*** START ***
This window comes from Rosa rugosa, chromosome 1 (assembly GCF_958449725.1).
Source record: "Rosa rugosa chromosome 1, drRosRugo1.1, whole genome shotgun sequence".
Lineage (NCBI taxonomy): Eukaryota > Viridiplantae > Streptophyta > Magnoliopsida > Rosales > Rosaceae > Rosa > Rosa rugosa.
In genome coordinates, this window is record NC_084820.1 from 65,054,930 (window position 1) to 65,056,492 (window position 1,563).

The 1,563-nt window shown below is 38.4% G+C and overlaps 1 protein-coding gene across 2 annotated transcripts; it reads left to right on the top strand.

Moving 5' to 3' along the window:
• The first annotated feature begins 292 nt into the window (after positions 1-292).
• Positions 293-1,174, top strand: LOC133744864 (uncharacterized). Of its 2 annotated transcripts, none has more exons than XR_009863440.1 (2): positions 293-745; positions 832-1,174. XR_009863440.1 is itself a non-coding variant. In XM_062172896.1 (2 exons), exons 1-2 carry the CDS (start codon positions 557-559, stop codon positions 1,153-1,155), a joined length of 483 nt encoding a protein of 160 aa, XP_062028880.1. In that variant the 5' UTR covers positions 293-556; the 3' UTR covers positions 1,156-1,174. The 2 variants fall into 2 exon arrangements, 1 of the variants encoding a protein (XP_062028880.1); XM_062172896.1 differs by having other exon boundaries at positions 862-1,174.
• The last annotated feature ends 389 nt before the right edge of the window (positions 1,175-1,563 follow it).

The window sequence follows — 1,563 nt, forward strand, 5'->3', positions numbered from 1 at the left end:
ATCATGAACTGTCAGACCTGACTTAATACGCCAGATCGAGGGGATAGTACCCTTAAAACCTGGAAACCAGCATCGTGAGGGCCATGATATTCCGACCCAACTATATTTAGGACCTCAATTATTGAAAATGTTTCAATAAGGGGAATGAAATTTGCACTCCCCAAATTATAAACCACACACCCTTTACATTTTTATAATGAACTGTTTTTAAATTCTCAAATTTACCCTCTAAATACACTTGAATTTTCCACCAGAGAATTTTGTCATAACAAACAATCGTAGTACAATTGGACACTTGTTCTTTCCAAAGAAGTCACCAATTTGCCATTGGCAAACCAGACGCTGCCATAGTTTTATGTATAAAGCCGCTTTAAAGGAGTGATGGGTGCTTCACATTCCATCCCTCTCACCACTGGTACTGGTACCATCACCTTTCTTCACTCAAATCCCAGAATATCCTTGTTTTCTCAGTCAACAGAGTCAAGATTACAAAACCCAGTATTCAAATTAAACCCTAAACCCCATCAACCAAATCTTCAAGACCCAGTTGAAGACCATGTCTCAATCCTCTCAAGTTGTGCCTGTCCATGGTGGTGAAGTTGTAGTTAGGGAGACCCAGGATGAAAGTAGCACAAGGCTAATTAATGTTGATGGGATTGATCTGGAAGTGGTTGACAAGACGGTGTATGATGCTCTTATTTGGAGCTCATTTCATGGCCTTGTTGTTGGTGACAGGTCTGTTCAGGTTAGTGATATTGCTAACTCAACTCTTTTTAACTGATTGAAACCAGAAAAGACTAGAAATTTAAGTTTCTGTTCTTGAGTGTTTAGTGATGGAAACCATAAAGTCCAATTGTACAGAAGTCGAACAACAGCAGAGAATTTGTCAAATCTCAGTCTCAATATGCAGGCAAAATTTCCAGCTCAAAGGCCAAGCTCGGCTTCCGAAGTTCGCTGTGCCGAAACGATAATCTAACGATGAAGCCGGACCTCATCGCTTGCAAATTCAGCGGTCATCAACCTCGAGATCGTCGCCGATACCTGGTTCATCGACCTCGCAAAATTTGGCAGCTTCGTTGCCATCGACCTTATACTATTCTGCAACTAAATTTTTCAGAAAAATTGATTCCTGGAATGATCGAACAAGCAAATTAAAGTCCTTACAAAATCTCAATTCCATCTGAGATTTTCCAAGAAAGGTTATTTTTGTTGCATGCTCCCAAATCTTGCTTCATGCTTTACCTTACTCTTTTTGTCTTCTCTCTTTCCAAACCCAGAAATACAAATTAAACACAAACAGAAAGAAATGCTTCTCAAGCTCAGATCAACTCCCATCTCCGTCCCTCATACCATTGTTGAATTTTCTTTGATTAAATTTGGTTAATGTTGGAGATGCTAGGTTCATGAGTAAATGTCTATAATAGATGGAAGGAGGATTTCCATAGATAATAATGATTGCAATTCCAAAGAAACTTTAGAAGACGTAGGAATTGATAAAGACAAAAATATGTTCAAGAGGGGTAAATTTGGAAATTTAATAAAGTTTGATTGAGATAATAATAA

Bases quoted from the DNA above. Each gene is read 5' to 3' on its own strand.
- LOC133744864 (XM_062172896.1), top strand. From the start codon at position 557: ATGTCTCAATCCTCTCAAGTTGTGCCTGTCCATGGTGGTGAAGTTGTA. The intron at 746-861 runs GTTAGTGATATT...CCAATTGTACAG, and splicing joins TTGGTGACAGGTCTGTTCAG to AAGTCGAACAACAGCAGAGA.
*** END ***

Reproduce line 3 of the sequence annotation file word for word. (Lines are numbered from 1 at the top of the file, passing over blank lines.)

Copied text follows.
Lineage (NCBI taxonomy): Eukaryota > Viridiplantae > Streptophyta > Magnoliopsida > Rosales > Rosaceae > Rosa > Rosa rugosa.